1. Historical responsibility for global warming has also been negated through the elimination of all notions of compensation for loss and damage resulting from adverse impacts of climate change.
  1. The Paris Agreement succeeded in garnering support of many countries by including wording to address their narrow contemporary political interests. However, the legal nature or enforceability of any of the pledges and promises either on mitigation and adaptation or on finance, technology, capacity building and support remains debatable.

India and her delegates might take comfort from the fact that the Paris Agreement: (i) refers to all the relevant clauses defining respective obligations of developed and developing countries under the Framework Convention on Climate Change; (ii) specifically and repeatedly commits to following the principal of equity and common but differentiated responsibilities and respective capabilities; (iii) specifically records obligations of developed countries towards adaptation, mitigation, finance, technology and capacity building needs of the developing countries; and (iv) records “climate justice” being an important concept “for some”. However, the above ten inconvenient truths leaves the world in a precarious position.  This will be further complicated by the need to continuously assess and bicker over relative ambition levels of individual countries in respect of their pledges towards mitigation, adaptation, finance, technology and capacity building and measuring them against science based assessment of what is essential to delivering the aspirational warming goal. And since there is no framework that binds some or all to undertake specific climate actions a mechanism will have to be crafted that can coax countries to periodically raise their voluntary contributions to meet global goals within the bounds of their national circumstances.  To those applauding the gavelling of the Paris Agreement the above might look like a solution. But to me this unfolds the first act of the proverbial ‘tragedy of the commons’ wherein individual nations acting rationally, responsibly and in good faith, within the context of their national circumstances, end up severely undermining the best interest of the planet they share as a group. Even if one is sufficiently optimistic and reckless to ignore history and hopes that all of the above will be sorted out by the time of the first stock taking in 2023 and even if one is naïve to also assume that by 2023 nations will put global interests above their national interest; would it not be a case of locking the barn after the horse has bolted. As stated above, with the current pledges we would, by 2023, likely lose the odds of even delivering the less ambitious goal of keeping global warming “well below” 2 °C.  Instead this looks like a leap into disaster foretold by science. To those who say it “signals an end to the fossil fuel era” and “sends signals into the heart of the markets”; I say please look at Bloomberg’s commodities page – fossil fuels are being produced in never before quantities and sold at the lowest ever prices in real terms. And to those who say that the Paris Agreement lays the foundation for zero net emissions in the long run; I say that OECD emissions should have peaked long ago but are still rising, Chinese emissions should also have started falling but they are not and the Paris Agreement sets no date for peaking by either OECD or China.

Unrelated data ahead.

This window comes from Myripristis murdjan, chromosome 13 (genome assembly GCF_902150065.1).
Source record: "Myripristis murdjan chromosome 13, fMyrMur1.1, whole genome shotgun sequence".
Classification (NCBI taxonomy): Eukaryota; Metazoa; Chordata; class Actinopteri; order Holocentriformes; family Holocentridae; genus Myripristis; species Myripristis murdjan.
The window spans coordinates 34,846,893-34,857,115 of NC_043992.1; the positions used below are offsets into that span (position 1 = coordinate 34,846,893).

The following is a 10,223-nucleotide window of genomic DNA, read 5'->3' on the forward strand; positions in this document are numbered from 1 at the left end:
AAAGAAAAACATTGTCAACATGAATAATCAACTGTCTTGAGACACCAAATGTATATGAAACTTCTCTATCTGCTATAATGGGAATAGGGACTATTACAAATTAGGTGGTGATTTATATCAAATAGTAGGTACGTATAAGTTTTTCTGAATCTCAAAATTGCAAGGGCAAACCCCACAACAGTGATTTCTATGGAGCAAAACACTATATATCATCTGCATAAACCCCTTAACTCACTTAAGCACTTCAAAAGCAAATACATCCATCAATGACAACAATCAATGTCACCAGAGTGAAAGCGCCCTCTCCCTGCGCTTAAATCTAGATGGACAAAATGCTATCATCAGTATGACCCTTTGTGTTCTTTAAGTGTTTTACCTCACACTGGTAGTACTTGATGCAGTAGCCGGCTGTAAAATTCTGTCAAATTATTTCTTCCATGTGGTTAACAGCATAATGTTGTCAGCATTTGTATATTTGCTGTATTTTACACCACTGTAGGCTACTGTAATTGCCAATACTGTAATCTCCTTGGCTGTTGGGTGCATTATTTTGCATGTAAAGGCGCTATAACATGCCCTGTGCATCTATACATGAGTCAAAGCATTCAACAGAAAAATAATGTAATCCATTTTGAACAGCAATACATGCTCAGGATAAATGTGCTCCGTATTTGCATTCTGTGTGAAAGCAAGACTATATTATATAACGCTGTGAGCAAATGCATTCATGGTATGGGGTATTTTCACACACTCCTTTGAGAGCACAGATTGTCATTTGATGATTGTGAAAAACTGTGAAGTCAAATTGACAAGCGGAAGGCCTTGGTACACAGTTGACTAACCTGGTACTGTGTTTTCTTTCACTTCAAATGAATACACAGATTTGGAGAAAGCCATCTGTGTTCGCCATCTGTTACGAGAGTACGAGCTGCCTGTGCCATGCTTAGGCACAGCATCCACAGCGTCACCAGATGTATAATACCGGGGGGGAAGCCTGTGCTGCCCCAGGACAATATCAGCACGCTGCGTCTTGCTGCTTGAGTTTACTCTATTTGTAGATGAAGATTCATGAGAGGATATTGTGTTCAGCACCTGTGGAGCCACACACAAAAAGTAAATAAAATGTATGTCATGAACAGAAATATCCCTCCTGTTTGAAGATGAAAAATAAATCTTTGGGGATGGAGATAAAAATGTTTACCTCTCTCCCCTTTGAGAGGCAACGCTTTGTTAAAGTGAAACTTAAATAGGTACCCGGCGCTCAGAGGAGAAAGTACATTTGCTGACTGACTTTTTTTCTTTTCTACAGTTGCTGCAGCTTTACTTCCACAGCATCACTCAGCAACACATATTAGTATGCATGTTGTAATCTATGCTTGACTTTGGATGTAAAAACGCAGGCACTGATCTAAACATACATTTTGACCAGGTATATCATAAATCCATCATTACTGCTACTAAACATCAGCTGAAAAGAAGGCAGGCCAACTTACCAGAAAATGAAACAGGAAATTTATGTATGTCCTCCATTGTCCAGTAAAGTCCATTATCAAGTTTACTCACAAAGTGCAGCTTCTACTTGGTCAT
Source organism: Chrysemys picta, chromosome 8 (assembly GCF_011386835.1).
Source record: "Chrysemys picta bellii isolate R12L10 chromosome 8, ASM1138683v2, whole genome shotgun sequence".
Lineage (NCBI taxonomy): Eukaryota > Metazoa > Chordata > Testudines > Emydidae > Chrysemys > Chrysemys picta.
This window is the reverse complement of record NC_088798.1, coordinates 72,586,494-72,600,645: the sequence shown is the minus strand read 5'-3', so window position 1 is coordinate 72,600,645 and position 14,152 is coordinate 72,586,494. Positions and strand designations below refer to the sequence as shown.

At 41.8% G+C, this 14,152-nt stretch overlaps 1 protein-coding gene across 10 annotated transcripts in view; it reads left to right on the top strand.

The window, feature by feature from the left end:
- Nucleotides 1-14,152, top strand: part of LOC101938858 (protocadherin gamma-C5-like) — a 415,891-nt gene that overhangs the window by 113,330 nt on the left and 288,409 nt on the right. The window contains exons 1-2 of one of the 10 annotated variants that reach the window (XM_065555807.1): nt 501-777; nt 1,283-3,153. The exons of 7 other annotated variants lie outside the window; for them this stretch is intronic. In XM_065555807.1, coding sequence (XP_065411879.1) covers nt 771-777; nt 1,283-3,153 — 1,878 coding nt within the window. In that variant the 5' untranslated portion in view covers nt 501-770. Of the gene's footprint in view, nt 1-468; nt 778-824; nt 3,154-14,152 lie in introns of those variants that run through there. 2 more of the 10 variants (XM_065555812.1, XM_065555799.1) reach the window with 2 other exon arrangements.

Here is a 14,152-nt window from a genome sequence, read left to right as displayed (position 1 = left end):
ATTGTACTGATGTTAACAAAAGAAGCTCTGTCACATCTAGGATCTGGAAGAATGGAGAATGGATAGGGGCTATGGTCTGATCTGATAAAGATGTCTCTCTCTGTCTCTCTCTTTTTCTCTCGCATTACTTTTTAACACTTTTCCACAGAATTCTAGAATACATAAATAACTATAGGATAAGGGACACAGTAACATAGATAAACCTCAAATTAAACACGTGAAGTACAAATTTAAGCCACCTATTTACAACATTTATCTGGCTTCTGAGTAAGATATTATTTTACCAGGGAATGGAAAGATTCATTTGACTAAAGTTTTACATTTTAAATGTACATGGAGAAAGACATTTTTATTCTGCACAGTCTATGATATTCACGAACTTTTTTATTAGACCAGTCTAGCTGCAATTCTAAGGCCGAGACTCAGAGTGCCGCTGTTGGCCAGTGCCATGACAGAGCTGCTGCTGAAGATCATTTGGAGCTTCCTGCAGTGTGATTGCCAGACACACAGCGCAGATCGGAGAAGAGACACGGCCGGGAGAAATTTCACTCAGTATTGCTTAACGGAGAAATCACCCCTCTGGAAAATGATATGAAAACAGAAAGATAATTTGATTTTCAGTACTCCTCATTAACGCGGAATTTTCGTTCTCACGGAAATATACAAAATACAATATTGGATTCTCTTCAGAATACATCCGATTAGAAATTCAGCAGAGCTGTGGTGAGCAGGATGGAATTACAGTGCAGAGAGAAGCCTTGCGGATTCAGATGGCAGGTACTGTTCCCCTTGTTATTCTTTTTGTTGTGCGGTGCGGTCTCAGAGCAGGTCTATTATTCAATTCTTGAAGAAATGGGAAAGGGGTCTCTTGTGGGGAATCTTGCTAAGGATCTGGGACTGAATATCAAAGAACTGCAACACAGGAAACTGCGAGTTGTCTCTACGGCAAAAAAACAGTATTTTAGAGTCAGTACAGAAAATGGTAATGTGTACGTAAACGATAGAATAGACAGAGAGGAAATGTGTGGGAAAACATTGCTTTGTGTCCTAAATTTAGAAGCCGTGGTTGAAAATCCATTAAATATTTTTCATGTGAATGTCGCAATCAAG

The combined emissions of OECD and China must reduce by 70% from current levels by 2030 to give the bottom half of the world the necessary carbon space to achieve a threshold level of development.   Without such development, the bottom half of the world will lack the required adaptation capacity to survive the adverse impacts of climate change. The Paris Agreement does not assure this. This can only be assured by immediate and binding supply side and demand side actions and not by lofty goals and verbose promises.

Surya P. Sethi is former Principal Advisor, Power and Energy, and Core Climate Negotiator, Government of India.